iGrand is the first digital instrument I’ve played in a long time that gave me the feeling of playing some of those instruments again. Of course I have no idea which pianos were actually recorded to create iGrand’s collection of sounds, but Jazz Piano certainly hints at the Steinway I used to know, Rich Upright reminds me of the old Bechstein in room E4, and the main Grand Piano sound may well be a Yamaha, but none of that matters – what’s important is that each sound has a distinctly different timbre and feel, and each one inspires you to play, immersing you in the unique, individual characteristics of its’ tone.
I applaud IK Multimedia’s efforts and wholeheartedly recommend you try out iGrand for yourself. However, for the sake of balance, I ought to mention that whilst impressive, the App does have limitations – the lack of sympathetic resonance and pedalling nuances do mean iGrand falls short of the ultimate realism. Also, the velocity response of one or two sounds is a bit odd too – Classical Piano doesn’t have quite enough dynamic range for my taste, although I do have to say that Chopin sounds lovely when played on the Jazz Piano. Occasionally, the jump from one stretched sample to the next across the key range isn’t as discreet as it could be, but having said that it would be fair to point out that these transitions are just as noticeable on the vast majority of stand-alone digital pianos if you listen out for them.
Whilst it merely dulls the high-gloss polished black finish slightly and certainly doesn’t tarnish it completely, iGrand’s polyphony seems to only be around 12-16 notes on my original iPad, so you need to be aware of note-stealing, especially if you’re fond of using the sustain pedal. I have no insider knowledge and write this merely as an inspired returning pianist, so it may be that performance on the ‘new iPad’ (and indeed the iPad 2) is better in this respect. It is pleasing however to note that latency is a complete non-issue – by default the App was set up in Ultra Low Latency mode which resulted in a few clicks and pops in the audio playback, but switching to Low Latency mode cleared that up completely, and there was still absolutely no discernible delay between playing a note and it sounding.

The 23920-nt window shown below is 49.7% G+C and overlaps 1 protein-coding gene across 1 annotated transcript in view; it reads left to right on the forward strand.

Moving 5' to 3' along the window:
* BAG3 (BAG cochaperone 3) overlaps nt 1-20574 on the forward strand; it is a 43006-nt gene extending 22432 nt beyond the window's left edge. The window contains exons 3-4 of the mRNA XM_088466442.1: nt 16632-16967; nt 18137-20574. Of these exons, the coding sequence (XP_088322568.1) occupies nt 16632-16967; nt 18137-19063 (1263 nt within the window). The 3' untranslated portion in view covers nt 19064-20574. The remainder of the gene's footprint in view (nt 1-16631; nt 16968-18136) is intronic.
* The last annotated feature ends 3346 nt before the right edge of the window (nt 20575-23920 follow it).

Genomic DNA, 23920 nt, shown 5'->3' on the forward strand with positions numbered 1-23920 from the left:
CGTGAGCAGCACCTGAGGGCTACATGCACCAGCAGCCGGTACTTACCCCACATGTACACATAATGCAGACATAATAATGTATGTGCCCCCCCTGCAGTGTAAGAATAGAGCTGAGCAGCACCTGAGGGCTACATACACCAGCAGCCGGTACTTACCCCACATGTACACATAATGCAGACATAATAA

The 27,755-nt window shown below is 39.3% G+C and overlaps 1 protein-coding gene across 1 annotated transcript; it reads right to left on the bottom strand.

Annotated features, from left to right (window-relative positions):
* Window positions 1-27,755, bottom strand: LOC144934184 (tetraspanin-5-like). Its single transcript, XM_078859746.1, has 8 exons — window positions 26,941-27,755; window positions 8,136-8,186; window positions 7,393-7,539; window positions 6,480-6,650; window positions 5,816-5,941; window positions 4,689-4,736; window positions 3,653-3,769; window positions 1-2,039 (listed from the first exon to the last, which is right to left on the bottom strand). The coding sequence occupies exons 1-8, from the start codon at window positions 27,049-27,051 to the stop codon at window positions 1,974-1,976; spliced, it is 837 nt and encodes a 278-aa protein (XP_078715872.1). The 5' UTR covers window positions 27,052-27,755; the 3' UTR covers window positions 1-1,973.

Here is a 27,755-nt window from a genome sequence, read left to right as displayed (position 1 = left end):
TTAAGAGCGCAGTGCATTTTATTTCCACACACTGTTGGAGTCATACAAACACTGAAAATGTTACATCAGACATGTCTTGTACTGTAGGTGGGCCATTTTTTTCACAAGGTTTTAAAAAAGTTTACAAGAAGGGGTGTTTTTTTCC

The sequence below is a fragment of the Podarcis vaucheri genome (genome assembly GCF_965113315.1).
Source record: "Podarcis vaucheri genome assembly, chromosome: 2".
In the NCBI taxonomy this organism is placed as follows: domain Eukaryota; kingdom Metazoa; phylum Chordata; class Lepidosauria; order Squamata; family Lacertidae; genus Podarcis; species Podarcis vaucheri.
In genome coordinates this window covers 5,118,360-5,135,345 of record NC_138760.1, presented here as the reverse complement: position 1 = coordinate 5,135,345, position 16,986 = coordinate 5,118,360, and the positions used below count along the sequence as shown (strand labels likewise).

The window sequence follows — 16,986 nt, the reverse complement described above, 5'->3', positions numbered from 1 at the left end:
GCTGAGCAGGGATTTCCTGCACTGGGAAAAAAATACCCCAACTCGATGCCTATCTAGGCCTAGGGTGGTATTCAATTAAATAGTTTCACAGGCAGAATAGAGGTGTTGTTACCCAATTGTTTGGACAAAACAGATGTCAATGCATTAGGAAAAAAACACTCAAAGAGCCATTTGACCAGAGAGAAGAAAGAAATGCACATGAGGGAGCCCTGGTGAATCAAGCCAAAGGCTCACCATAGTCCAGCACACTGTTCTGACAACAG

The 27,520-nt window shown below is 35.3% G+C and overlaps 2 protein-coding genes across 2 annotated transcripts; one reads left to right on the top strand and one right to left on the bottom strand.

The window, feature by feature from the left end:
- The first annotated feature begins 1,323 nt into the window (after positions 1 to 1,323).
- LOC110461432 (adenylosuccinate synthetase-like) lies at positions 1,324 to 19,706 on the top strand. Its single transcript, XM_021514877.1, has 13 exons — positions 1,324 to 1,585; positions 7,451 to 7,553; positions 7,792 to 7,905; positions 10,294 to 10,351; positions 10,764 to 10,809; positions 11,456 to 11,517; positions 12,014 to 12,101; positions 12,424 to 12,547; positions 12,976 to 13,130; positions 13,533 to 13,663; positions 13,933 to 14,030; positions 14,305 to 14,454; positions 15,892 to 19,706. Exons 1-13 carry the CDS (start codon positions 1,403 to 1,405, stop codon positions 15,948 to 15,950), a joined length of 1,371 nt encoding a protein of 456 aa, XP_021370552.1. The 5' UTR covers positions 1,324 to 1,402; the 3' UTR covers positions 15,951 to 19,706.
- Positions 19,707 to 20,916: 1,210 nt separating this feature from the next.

I was pleased to discover I was able to play iGrand by simply hooking up my Roland FP4 stage piano’s USB connection to my iPad via Apple’s dock connector to USB adapter (from the Camera Connection Kit). Whilst that will be entirely sufficient for my needs right now, IK Multimedia do also produce the iRig MIDI interface which not only provides regular MIDI connections so you can control iGrand from any MIDI-equipped keyboard controller (i.e. them all!), but also allows you to power the iPad at the same time.
I’ve not mentioned any of the other features in iGrand, so if you want to read more about the built in metronome and recorder, or find out that you can tweak the lid position, tone and reverb of each piano sound too, I suggest you head over to IK Multimedia for more information. Better yet, just download the free version on your iPad and give it a whirl – I guarantee you’ll be impressed enough to splash out for the full un-restricted app, and probably the piano pack upgrade too, if only so you can do your very own Winifred Atwell impression – the Black & White Rag never sounded so good!
*UPDATE* If you’ve seen my quirky iPhone cases, you’ll probably already know about my Bosendiphone iPhone case. Since redbubble have added iPad cases to their portfolio, I’ve also created a quirky iPad case design too, and my more elaborate Bosendipad Grand Piano iPad Case is now available for iPad 2 or ‘new’ Retina iPads – perfect if you’re running iGrand on your iPad!